While it is valuable to have a framework in place as to what criteria an impact investor should consider when approaching an impact investment, there is still a question about how to measure ESG impact. One such methodology developed by The Rise Fund and The Bridgespan Group is the impact multiple of money (IMM).5 IMM aims to evaluate the projected financial value of the ESG return on an investment, through a set of six steps:6
- Assessing the Relevance and Scale
- Identifying Target ESG Outcomes
- Estimating the Economic Value of Those Outcomes to Society
- Adjusting for Risks
- Estimating Terminal Value
- Calculating Social Return on Every Dollar Spent
The resulting calculation determines a dollar valuation of ESG return for every dollar invested, which can be understood as the “directional estimate of the potential magnitude of a company’s [ESG] change.”7 Therefore, businesses and individuals can directly compare IMM values between various investment opportunities, while establishing a minimum threshold for an acceptable ESG return. For instance, The Rise Fund, will reject any company where their minimum social return is less than $2.50 for every $1 invested, or has an IMM of 2.5X. It is important, however, to acknowledge that while IMM can give a significant directional estimate for a particular company, the reliability of various criteria will fluctuate depending on the stage of a particular venture.
Although there have been uncertainties between economists surrounding the overall performance of ESG-oriented assets,8 a 2019 report by the Center for Economic and International Studies (CEIS) found that, between firms which had low ESG indicators and those with high ESG indicators, those with lower indicators routinely expected higher returns.9 Considering the secondary criteria for impact investors outlined by Hillebrant and Halstead, this is not entirely surprising; an impact investor’s greatest value lies in investing in companies which cannot expect market-rate return. The report by CEIS noted that many impact investors and Socially Responsible Investment (SRI) funds are driven by investor preference, rather than the promise of high return on investment. Indeed, in a 2020 report, KPMG indicated that in the past 12 months, interest in ESG-oriented strategies, products, and funds has grown across the hedge fund industry. Overwhelmingly, this interest has been driven by the demand of institutional investors, with 85% of hedge fund managers reporting that institutional investors and their consultants are looking to use their capital in generating positive ESG outcomes.10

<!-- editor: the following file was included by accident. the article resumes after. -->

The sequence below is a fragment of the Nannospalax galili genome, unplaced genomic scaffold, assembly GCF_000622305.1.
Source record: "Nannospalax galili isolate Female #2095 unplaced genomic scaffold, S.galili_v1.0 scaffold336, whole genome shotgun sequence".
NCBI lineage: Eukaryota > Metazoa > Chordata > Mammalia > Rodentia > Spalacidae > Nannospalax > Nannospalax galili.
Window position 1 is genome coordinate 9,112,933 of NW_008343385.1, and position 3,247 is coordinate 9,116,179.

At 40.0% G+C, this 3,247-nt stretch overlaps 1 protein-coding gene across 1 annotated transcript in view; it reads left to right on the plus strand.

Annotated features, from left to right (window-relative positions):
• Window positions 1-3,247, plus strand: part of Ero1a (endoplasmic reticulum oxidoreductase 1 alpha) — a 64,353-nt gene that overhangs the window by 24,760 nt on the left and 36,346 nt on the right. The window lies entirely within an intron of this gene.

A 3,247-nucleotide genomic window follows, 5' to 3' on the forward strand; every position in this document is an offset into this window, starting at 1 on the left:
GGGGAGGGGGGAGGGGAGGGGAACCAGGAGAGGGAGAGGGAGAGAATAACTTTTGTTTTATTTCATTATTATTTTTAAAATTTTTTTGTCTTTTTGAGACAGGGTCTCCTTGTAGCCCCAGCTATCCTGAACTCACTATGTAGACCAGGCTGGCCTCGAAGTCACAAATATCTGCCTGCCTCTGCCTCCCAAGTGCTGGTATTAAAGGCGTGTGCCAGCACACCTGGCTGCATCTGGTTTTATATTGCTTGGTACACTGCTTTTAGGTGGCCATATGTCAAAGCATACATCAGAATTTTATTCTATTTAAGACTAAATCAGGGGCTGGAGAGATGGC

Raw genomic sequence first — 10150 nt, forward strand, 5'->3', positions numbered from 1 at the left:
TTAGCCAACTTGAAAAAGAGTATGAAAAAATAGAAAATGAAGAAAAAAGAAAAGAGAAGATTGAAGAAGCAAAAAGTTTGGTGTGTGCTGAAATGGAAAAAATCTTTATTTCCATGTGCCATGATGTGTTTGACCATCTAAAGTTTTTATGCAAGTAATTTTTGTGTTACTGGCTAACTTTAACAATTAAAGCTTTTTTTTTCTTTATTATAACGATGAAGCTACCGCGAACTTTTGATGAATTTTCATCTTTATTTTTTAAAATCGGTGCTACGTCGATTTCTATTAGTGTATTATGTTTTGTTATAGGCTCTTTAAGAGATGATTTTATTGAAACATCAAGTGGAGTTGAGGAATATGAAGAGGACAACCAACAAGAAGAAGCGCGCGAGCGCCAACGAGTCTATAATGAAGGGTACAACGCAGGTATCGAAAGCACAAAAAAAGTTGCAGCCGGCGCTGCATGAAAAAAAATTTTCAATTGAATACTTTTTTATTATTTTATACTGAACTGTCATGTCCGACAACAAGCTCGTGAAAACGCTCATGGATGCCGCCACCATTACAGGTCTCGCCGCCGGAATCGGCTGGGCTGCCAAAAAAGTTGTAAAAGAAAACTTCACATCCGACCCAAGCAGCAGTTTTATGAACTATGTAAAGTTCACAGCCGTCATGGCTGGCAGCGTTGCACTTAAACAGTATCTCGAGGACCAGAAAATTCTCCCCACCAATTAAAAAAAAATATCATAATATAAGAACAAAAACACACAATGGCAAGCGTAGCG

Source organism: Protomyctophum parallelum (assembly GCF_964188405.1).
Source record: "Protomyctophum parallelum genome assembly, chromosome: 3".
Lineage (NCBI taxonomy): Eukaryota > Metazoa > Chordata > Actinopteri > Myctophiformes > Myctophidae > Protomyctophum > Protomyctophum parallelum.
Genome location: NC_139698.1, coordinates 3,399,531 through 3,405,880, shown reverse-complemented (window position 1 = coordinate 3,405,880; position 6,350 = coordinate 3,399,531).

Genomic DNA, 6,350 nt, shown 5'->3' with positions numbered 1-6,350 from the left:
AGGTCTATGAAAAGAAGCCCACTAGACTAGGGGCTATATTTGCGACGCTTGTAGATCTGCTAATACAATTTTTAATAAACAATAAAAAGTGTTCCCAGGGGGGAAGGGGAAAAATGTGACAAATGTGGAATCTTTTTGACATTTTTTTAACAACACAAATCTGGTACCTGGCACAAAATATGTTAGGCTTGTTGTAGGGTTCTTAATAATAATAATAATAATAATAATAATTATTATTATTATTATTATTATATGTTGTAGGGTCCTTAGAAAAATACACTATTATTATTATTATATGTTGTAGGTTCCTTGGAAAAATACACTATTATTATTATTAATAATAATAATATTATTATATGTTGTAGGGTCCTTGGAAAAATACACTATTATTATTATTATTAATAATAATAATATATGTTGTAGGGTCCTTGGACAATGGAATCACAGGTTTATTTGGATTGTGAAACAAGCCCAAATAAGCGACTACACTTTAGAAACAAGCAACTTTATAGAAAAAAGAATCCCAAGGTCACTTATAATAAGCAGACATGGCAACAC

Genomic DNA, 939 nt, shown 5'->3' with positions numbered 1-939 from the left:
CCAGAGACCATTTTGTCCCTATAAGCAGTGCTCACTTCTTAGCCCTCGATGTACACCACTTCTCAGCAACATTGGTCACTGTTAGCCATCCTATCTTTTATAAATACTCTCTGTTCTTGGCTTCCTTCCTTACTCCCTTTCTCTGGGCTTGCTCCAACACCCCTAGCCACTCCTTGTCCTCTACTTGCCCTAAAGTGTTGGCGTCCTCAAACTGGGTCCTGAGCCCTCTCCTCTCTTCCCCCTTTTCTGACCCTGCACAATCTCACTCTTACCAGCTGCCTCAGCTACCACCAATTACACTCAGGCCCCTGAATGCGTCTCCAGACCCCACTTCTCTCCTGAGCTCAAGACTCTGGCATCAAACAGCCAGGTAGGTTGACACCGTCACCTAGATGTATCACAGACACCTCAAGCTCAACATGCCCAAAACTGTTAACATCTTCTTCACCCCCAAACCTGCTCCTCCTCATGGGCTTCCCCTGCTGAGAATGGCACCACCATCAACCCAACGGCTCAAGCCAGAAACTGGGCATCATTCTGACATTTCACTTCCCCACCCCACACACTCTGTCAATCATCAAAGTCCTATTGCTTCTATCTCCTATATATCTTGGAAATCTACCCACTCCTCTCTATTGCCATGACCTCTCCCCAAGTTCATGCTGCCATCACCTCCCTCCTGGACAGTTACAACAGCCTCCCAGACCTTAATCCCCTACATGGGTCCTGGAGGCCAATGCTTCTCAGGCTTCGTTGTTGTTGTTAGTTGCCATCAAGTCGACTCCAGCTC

Impact investing, however, is not the only method for an investor to be engaged with ESG aligned investing, and certainly is not the most effective method of investing. Some ESG aligned funds such as SRIs, use various internal metrics and policies to guide their investment mandate, while still offering a for-profit investment portfolio to investors. At Matū, we have a strong ethical investment policy which guides our investment decisions and our investors’ expectations.11 Simply avoiding “sin” industries, such as weapons, tobacco, and illicit drugs, alongside more modern iterations of negative impact companies, such as ones who will generate environmental harm or use data exploitatively, is not good enough. A foundational principle to Matū’s investment policy is kaitiakitanga, guardianship and protection. We seek to help limit the harm companies might be creating in the world, as well as ensuring positive benefit from their actions. Matū has a long-term focus and intergenerational ambitions, which can make it difficult to quantify the immediate impact of our investments, however it allows us to be confident in the ultimate net positive impact we generate for New Zealand and the world.